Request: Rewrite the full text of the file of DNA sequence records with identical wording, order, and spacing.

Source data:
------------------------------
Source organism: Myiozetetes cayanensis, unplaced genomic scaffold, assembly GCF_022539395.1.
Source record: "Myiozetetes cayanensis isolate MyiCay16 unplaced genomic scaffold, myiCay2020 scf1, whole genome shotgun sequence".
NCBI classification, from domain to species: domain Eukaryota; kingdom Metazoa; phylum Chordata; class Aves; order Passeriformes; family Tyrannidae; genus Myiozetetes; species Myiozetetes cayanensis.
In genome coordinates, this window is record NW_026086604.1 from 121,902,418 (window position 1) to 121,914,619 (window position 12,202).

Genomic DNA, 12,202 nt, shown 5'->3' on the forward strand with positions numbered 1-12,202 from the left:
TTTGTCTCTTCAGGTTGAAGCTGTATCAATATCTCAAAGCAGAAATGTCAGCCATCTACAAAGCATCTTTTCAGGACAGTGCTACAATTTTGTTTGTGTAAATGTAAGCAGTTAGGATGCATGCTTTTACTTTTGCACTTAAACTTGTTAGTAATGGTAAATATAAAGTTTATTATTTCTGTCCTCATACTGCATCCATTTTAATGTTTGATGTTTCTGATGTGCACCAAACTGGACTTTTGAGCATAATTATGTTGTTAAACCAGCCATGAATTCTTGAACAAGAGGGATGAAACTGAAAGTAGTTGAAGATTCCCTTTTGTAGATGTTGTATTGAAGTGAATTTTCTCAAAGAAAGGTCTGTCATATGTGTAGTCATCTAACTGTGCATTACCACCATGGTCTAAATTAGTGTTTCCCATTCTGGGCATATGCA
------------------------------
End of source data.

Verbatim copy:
Source organism: Myiozetetes cayanensis, unplaced genomic scaffold, assembly GCF_022539395.1.
Source record: "Myiozetetes cayanensis isolate MyiCay16 unplaced genomic scaffold, myiCay2020 scf1, whole genome shotgun sequence".
NCBI classification, from domain to species: domain Eukaryota; kingdom Metazoa; phylum Chordata; class Aves; order Passeriformes; family Tyrannidae; genus Myiozetetes; species Myiozetetes cayanensis.
In genome coordinates, this window is record NW_026086604.1 from 121,902,418 (window position 1) to 121,914,619 (window position 12,202).

Genomic DNA, 12,202 nt, shown 5'->3' on the forward strand with positions numbered 1-12,202 from the left:
TTTGTCTCTTCAGGTTGAAGCTGTATCAATATCTCAAAGCAGAAATGTCAGCCATCTACAAAGCATCTTTTCAGGACAGTGCTACAATTTTGTTTGTGTAAATGTAAGCAGTTAGGATGCATGCTTTTACTTTTGCACTTAAACTTGTTAGTAATGGTAAATATAAAGTTTATTATTTCTGTCCTCATACTGCATCCATTTTAATGTTTGATGTTTCTGATGTGCACCAAACTGGACTTTTGAGCATAATTATGTTGTTAAACCAGCCATGAATTCTTGAACAAGAGGGATGAAACTGAAAGTAGTTGAAGATTCCCTTTTGTAGATGTTGTATTGAAGTGAATTTTCTCAAAGAAAGGTCTGTCATATGTGTAGTCATCTAACTGTGCATTACCACCATGGTCTAAATTAGTGTTTCCCATTCTGGGCATATGCA